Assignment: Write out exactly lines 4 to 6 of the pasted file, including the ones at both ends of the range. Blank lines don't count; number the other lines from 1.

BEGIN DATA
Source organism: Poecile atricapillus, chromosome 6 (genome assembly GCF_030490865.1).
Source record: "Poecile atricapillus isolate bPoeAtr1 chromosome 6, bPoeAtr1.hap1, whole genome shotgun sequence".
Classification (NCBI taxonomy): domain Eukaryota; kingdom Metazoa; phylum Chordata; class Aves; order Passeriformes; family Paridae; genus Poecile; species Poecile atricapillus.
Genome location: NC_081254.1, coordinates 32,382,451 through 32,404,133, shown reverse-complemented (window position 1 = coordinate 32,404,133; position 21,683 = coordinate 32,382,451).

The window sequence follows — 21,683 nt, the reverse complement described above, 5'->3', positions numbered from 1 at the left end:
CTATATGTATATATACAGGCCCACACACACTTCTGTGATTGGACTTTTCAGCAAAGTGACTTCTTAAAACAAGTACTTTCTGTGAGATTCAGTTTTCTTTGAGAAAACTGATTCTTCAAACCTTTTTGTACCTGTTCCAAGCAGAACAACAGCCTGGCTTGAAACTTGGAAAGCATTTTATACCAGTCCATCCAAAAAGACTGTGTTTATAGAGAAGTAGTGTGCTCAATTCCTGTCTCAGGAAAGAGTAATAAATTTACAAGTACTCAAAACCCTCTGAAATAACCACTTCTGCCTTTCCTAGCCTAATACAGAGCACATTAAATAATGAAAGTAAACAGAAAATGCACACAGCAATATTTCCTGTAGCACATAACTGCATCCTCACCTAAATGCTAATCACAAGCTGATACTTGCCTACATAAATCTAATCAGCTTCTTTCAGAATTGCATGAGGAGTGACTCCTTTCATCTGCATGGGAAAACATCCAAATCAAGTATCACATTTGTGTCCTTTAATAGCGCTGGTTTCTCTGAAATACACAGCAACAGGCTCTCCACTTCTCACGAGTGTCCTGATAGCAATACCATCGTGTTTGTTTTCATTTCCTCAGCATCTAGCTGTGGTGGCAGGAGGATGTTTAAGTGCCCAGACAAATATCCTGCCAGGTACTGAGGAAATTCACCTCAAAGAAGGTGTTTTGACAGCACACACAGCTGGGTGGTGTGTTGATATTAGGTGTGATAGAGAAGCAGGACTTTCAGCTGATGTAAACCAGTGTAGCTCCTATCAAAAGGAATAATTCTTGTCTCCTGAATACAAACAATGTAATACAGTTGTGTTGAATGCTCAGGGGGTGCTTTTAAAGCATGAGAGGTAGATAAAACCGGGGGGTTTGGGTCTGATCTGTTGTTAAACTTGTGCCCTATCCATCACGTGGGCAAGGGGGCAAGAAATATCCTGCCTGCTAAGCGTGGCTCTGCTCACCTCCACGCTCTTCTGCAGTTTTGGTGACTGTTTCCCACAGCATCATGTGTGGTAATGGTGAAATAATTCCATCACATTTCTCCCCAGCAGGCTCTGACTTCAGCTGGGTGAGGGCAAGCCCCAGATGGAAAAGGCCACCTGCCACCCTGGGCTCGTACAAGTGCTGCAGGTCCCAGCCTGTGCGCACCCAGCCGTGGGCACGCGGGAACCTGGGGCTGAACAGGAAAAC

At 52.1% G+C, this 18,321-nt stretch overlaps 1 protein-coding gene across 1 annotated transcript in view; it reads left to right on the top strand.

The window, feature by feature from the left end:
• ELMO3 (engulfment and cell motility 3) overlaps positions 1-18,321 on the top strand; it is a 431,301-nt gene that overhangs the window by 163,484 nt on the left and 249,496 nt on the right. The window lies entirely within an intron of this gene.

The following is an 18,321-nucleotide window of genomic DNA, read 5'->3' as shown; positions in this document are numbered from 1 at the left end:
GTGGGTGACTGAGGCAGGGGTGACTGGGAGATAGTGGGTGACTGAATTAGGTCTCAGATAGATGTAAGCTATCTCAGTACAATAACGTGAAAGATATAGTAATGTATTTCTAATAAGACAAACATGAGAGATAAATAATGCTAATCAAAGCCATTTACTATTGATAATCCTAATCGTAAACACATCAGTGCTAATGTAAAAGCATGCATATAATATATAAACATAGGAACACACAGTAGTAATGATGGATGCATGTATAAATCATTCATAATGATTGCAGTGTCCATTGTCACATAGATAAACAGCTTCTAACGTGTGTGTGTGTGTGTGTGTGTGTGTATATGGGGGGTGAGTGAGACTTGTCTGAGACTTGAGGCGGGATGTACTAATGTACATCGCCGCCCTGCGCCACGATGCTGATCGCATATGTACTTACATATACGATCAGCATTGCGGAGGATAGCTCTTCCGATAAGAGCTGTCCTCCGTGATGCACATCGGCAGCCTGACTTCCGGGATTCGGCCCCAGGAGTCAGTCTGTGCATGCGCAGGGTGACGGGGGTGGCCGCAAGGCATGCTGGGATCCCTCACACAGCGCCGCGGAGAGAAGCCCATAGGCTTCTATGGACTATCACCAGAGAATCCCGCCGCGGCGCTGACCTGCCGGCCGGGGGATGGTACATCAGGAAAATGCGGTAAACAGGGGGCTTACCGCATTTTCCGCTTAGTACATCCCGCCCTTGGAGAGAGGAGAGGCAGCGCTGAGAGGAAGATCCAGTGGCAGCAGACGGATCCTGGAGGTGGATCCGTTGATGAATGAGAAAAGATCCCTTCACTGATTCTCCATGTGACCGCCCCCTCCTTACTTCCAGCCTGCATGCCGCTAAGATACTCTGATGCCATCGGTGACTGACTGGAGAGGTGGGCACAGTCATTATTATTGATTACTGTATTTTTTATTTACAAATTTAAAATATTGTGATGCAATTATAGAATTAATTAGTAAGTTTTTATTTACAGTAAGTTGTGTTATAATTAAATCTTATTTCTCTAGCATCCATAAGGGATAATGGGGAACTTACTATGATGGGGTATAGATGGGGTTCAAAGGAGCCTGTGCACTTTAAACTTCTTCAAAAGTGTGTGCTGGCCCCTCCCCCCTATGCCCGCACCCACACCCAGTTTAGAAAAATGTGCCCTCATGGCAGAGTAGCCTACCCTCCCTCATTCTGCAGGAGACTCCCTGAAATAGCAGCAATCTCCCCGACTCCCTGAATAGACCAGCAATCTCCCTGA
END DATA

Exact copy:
Genome location: NC_081254.1, coordinates 32,382,451 through 32,404,133, shown reverse-complemented (window position 1 = coordinate 32,404,133; position 21,683 = coordinate 32,382,451).

The window sequence follows — 21,683 nt, the reverse complement described above, 5'->3', positions numbered from 1 at the left end:
CTATATGTATATATACAGGCCCACACACACTTCTGTGATTGGACTTTTCAGCAAAGTGACTTCTTAAAACAAGTACTTTCTGTGAGATTCAGTTTTCTTTGAGAAAACTGATTCTTCAAACCTTTTTGTACCTGTTCCAAGCAGAACAACAGCCTGGCTTGAAACTTGGAAAGCATTTTATACCAGTCCATCCAAAAAGACTGTGTTTATAGAGAAGTAGTGTGCTCAATTCCTGTCTCAGGAAAGAGTAATAAATTTACAAGTACTCAAAACCCTCTGAAATAACCACTTCTGCCTTTCCTAGCCTAATACAGAGCACATTAAATAATGAAAGTAAACAGAAAATGCACACAGCAATATTTCCTGTAGCACATAACTGCATCCTCACCTAAATGCTAATCACAAGCTGATACTTGCCTACATAAATCTAATCAGCTTCTTTCAGAATTGCATGAGGAGTGACTCCTTTCATCTGCATGGGAAAACATCCAAATCAAGTATCACATTTGTGTCCTTTAATAGCGCTGGTTTCTCTGAAATACACAGCAACAGGCTCTCCACTTCTCACGAGTGTCCTGATAGCAATACCATCGTGTTTGTTTTCATTTCCTCAGCATCTAGCTGTGGTGGCAGGAGGATGTTTAAGTGCCCAGACAAATATCCTGCCAGGTACTGAGGAAATTCACCTCAAAGAAGGTGTTTTGACAGCACACACAGCTGGGTGGTGTGTTGATATTAGGTGTGATAGAGAAGCAGGACTTTCAGCTGATGTAAACCAGTGTAGCTCCTATCAAAAGGAATAATTCTTGTCTCCTGAATACAAACAATGTAATACAGTTGTGTTGAATGCTCAGGGGGTGCTTTTAAAGCATGAGAGGTAGATAAAACCGGGGGGTTTGGGTCTGATCTGTTGTTAAACTTGTGCCCTATCCATCACGTGGGCAAGGGGGCAAGAAATATCCTGCCTGCTAAGCGTGGCTCTGCTCACCTCCACGCTCTTCTGCAGTTTTGGTGACTGTTTCCCACAGCATCATGTGTGGTAATGGTGAAATAATTCCATCACATTTCTCCCCAGCAGGCTCTGACTTCAGCTGGGTGAGGGCAAGCCCCAGATGGAAAAGGCCACCTGCCACCCTGGGCTCGTACAAGTGCTGCAGGTCCCAGCCTGTGCGCACCCAGCCGTGGGCACGCGGGAACCTGGGGCTGAACAGGAAAAC